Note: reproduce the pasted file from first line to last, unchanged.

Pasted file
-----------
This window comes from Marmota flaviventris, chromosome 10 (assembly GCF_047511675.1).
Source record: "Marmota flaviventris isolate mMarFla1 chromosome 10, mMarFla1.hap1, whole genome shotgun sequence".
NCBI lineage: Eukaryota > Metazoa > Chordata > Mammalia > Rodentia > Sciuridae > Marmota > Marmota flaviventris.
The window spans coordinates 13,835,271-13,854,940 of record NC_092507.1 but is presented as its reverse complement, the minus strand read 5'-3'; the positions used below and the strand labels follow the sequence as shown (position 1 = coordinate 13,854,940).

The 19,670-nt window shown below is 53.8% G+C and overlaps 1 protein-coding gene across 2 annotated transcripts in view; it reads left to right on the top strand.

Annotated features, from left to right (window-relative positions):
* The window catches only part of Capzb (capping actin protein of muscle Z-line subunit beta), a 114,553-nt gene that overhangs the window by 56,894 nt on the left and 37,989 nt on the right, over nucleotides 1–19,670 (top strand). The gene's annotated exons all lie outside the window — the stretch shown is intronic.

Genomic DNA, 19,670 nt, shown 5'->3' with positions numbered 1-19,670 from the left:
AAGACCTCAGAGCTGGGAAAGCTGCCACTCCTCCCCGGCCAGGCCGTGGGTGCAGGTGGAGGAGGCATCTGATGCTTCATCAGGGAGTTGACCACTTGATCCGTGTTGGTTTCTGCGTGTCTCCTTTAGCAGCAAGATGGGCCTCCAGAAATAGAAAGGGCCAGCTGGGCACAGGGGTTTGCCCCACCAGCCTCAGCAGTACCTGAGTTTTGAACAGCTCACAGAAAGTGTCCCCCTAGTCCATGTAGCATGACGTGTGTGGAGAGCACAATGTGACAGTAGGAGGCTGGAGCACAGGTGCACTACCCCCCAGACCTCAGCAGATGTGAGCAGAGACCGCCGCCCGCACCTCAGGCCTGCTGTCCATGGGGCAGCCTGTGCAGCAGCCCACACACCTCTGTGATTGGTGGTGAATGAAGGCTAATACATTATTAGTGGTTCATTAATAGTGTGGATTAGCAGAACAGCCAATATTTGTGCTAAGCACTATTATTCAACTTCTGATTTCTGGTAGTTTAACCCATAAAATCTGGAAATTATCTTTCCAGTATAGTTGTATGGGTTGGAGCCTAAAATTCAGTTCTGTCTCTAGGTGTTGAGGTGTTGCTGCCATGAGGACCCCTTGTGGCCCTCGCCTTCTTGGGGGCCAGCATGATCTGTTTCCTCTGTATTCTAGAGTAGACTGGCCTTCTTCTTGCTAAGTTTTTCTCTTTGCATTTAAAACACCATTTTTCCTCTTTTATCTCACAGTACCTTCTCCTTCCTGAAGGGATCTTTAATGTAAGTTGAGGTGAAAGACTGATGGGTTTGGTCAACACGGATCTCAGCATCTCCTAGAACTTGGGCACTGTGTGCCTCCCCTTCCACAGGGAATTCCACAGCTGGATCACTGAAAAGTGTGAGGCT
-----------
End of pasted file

This window comes from Marmota flaviventris, chromosome 10 (assembly GCF_047511675.1).
Source record: "Marmota flaviventris isolate mMarFla1 chromosome 10, mMarFla1.hap1, whole genome shotgun sequence".
NCBI lineage: Eukaryota > Metazoa > Chordata > Mammalia > Rodentia > Sciuridae > Marmota > Marmota flaviventris.
The window spans coordinates 13,835,271-13,854,940 of record NC_092507.1 but is presented as its reverse complement, the minus strand read 5'-3'; the positions used below and the strand labels follow the sequence as shown (position 1 = coordinate 13,854,940).

The 19,670-nt window shown below is 53.8% G+C and overlaps 1 protein-coding gene across 2 annotated transcripts in view; it reads left to right on the top strand.

Annotated features, from left to right (window-relative positions):
* The window catches only part of Capzb (capping actin protein of muscle Z-line subunit beta), a 114,553-nt gene that overhangs the window by 56,894 nt on the left and 37,989 nt on the right, over nucleotides 1–19,670 (top strand). The gene's annotated exons all lie outside the window — the stretch shown is intronic.

Genomic DNA, 19,670 nt, shown 5'->3' with positions numbered 1-19,670 from the left:
AAGACCTCAGAGCTGGGAAAGCTGCCACTCCTCCCCGGCCAGGCCGTGGGTGCAGGTGGAGGAGGCATCTGATGCTTCATCAGGGAGTTGACCACTTGATCCGTGTTGGTTTCTGCGTGTCTCCTTTAGCAGCAAGATGGGCCTCCAGAAATAGAAAGGGCCAGCTGGGCACAGGGGTTTGCCCCACCAGCCTCAGCAGTACCTGAGTTTTGAACAGCTCACAGAAAGTGTCCCCCTAGTCCATGTAGCATGACGTGTGTGGAGAGCACAATGTGACAGTAGGAGGCTGGAGCACAGGTGCACTACCCCCCAGACCTCAGCAGATGTGAGCAGAGACCGCCGCCCGCACCTCAGGCCTGCTGTCCATGGGGCAGCCTGTGCAGCAGCCCACACACCTCTGTGATTGGTGGTGAATGAAGGCTAATACATTATTAGTGGTTCATTAATAGTGTGGATTAGCAGAACAGCCAATATTTGTGCTAAGCACTATTATTCAACTTCTGATTTCTGGTAGTTTAACCCATAAAATCTGGAAATTATCTTTCCAGTATAGTTGTATGGGTTGGAGCCTAAAATTCAGTTCTGTCTCTAGGTGTTGAGGTGTTGCTGCCATGAGGACCCCTTGTGGCCCTCGCCTTCTTGGGGGCCAGCATGATCTGTTTCCTCTGTATTCTAGAGTAGACTGGCCTTCTTCTTGCTAAGTTTTTCTCTTTGCATTTAAAACACCATTTTTCCTCTTTTATCTCACAGTACCTTCTCCTTCCTGAAGGGATCTTTAATGTAAGTTGAGGTGAAAGACTGATGGGTTTGGTCAACACGGATCTCAGCATCTCCTAGAACTTGGGCACTGTGTGCCTCCCCTTCCACAGGGAATTCCACAGCTGGATCACTGAAAAGTGTGAGGCT